Have you seen ELF, the famous Will Ferrell Christmas movie? If so you will likely remember the scene where he picks up someone else's phone and answers it with "Buddy the Elf, what's your favorite color?" What's more, you have probably quoted that at some point in daily life.
I want you to answer Buddy’s question. What is your favorite color?
Umm why is Taylor asking me my favorite color? This isn't elementary school. Great question. Before I explain why I'm curious, I also want to know if your favorite color has changed over time or if it has remained the same.
While you think about your answers, let me tell you a story.
Cheating on Green
Throughout all of childhood, my favorite color was green. Plain old classic green. I loved the certainty of having green as my favorite color. It was something I knew to be consistent about myself. In high school, it changed to "hunter green". I was okay with the change because it was simply another shade of the same color, like a graduated to a bolder version of it.
But then college came and I realized how much I loved navy blue. OH BOY. STOP THE PRESSES. That it was one of the constituent colors that combine to make green did not matter to me. It was a totally different color. What the heck was wrong with me? Had I changed? Why did I suddenly cheat on Green with Blue?? In college, I came into my own fashion style - finally - and learned that I happened to look really good in navy blue (if I say so myself). It also happened to be one of my school's colors. As I was developing into a mature, learned young man, navy blue seemed to be equally adult and bold.
Nowadays, I kinda like purple and I am not sure why. I only own a single garment that is purple and nothing about my work or life currently connects to purple in any way, but for some reason I have begun to see it as bold and powerful in its own right.
I rarely think about green anymore. No fault goes to green, but life has changed. I have changed. It is okay that my favorite color has not remained the same, just like my taste for certain foods has changed over time.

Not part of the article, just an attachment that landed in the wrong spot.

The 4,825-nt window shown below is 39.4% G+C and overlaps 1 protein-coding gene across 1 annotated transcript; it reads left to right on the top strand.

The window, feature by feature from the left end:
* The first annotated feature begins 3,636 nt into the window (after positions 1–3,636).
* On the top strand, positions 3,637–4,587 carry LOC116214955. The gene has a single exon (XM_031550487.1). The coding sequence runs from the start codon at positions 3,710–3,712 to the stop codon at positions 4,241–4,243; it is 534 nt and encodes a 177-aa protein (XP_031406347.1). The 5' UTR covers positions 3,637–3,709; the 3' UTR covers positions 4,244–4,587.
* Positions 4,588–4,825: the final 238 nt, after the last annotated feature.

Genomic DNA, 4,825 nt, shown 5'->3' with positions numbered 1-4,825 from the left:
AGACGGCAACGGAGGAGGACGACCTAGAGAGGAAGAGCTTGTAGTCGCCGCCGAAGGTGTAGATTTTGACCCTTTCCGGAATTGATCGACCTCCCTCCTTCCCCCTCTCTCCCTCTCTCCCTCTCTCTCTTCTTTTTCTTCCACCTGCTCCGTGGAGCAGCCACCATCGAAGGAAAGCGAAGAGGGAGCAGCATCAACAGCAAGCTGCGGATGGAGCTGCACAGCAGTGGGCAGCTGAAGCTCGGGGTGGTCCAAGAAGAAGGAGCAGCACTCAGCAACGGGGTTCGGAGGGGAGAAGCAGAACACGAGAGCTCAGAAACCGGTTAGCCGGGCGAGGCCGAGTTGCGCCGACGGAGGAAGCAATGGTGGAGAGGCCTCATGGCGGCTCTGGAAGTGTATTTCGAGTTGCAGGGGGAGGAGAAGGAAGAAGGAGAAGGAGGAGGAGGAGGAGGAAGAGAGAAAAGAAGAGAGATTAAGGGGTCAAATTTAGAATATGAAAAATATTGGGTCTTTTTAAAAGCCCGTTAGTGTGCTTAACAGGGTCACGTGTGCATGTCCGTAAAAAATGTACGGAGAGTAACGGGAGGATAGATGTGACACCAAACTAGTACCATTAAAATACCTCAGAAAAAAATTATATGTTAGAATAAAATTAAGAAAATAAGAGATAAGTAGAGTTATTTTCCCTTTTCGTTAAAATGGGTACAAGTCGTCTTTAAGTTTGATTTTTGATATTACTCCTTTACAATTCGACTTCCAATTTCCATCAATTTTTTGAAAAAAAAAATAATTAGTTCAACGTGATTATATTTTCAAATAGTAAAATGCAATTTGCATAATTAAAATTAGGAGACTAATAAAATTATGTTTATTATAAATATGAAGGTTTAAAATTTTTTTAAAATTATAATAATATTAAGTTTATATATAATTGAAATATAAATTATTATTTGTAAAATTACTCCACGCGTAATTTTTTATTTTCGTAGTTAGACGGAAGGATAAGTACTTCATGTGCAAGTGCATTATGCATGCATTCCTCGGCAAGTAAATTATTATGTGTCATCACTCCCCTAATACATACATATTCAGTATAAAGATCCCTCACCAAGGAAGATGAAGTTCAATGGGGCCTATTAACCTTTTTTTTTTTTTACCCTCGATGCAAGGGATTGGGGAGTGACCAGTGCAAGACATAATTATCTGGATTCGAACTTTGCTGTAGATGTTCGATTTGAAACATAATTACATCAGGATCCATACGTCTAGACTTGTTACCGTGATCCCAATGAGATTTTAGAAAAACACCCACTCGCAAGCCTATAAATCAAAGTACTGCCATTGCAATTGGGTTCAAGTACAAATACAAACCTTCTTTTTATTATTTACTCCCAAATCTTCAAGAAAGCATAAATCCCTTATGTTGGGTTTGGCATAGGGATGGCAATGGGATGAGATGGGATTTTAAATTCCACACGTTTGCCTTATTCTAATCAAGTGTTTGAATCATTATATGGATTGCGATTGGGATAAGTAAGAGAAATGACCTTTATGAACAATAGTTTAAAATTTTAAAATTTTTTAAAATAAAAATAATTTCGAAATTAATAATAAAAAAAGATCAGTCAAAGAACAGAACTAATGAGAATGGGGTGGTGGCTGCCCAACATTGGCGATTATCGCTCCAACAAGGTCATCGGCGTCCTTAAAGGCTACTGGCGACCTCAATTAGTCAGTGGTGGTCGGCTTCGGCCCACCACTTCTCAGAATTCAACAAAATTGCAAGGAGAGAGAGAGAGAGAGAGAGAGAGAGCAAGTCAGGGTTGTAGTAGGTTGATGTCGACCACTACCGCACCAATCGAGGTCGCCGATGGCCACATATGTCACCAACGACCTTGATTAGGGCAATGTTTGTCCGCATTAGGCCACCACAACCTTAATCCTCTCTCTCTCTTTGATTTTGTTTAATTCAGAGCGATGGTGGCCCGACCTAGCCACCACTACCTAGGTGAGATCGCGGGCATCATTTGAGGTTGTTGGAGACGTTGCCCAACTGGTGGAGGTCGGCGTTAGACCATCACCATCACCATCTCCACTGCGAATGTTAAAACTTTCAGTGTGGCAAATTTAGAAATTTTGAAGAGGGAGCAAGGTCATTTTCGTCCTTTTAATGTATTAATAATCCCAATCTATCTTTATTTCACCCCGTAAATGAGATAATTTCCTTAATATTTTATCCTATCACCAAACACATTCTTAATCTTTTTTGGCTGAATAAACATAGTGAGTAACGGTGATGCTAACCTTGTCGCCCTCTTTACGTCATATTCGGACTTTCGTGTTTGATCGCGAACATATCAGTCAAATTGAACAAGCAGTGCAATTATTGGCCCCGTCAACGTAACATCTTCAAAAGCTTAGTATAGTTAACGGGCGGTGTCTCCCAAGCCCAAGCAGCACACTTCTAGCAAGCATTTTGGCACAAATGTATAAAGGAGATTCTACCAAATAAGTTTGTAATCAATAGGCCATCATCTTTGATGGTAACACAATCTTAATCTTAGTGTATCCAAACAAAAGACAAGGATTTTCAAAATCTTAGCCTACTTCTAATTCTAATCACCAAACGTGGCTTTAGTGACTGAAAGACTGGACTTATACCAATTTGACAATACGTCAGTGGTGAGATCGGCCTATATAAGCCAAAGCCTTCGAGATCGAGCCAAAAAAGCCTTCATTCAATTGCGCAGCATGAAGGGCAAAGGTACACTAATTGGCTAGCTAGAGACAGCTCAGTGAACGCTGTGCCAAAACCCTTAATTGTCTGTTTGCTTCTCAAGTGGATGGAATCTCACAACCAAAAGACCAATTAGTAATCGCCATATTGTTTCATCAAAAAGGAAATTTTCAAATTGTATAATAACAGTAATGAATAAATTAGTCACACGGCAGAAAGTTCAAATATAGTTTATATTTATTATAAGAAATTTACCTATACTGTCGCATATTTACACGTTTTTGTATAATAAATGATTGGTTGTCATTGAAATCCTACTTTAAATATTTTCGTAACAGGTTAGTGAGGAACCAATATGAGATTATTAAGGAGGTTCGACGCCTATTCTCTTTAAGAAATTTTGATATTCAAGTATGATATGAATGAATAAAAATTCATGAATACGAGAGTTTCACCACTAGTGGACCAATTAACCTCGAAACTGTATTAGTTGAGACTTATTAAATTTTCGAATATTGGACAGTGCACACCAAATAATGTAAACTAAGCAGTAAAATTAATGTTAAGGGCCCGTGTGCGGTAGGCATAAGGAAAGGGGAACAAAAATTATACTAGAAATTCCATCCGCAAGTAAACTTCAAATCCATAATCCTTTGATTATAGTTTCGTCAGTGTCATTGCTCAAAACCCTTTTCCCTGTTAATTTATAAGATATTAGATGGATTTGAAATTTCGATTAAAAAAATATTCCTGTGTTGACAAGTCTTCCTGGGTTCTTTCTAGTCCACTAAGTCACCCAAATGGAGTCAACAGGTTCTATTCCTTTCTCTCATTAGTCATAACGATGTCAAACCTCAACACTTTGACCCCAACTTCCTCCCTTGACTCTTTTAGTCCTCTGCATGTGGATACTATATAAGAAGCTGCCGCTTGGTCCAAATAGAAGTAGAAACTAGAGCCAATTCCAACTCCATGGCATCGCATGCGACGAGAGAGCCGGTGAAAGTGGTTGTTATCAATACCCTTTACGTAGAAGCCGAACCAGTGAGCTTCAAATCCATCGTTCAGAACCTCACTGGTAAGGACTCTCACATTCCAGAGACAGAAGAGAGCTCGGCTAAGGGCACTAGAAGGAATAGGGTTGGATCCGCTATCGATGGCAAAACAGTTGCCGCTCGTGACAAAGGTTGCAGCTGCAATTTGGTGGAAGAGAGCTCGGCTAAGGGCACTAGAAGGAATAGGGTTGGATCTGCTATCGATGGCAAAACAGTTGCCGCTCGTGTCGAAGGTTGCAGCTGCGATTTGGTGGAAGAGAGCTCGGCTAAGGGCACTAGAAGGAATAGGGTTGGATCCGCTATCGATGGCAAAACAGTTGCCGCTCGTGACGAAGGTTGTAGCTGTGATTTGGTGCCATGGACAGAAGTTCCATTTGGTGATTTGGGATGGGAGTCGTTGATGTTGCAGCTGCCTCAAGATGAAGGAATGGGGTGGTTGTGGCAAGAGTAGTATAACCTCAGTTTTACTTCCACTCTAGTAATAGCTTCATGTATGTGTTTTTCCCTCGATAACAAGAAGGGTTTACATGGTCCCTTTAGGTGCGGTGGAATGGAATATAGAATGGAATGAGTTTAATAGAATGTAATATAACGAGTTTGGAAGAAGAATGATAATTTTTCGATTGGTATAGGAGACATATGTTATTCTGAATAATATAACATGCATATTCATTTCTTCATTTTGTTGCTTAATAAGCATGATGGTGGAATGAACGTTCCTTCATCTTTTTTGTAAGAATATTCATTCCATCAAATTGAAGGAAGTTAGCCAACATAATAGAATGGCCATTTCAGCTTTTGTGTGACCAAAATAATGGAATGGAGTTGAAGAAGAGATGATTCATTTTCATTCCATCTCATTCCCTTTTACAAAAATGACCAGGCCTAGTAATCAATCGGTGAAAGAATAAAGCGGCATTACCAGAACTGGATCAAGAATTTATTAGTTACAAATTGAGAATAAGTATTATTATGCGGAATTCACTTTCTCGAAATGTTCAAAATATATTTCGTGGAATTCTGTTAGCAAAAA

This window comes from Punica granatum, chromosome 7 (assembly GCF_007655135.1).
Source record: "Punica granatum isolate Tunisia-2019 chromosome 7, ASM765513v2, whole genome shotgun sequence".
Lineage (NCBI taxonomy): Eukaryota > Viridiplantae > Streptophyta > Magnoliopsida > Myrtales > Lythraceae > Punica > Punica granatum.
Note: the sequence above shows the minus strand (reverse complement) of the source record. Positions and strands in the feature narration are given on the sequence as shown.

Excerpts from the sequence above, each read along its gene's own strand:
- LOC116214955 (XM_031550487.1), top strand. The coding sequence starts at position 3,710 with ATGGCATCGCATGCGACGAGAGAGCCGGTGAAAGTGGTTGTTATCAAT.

What does this mean?
Our brains crave routines.
Predictability and consistency allow the circuits in our brains to become strong and straight. A super easy flow of energy.
Predictability leads to certainty. Certainty represents a lack of threat. A lack of threat means survival. Routines, therefore, help our survival.
This is why we latch on to a certain idea of who we are that we call an identity. It is a consistent sense of self that we can rely on and that does not pose any kind of threat to our ongoing survival.
The problem, though, is that many of us believe that survival is more important than evolution.
As a result, people blind themselves from their everyday growth and prohibit themselves from progress that they wish to make. You probably know people who settle for a job, relationship, or hobby that does not actually excite them. They do this because it is predictable and consistent, and that consistency offers such great comfort that the thought of a risky life change, though ultimately for something fulfilling, is not compelling enough.
But we evolve all the time. Molecules are never stationary. Everything that makes up the universe is endlessly in motion. No matter how predictable and comfortable and settled we make our lives, nothing about it ever stays the same.
So if what is "predictable" in your life actually continues to be tested and transform itself every second of the day, why not embrace that evolution?
Evolution happens whether you like it or not. The question is whether or not you want to be the one driving it.
In other words: do you wish to let life happen to you or would you like to be involved with your own progress?
In other words: can you be proud of the fact that your favorite color has changed?
If so, you will not just survive, but you will grow in ways that you want to and you will enjoy your evolution along the way.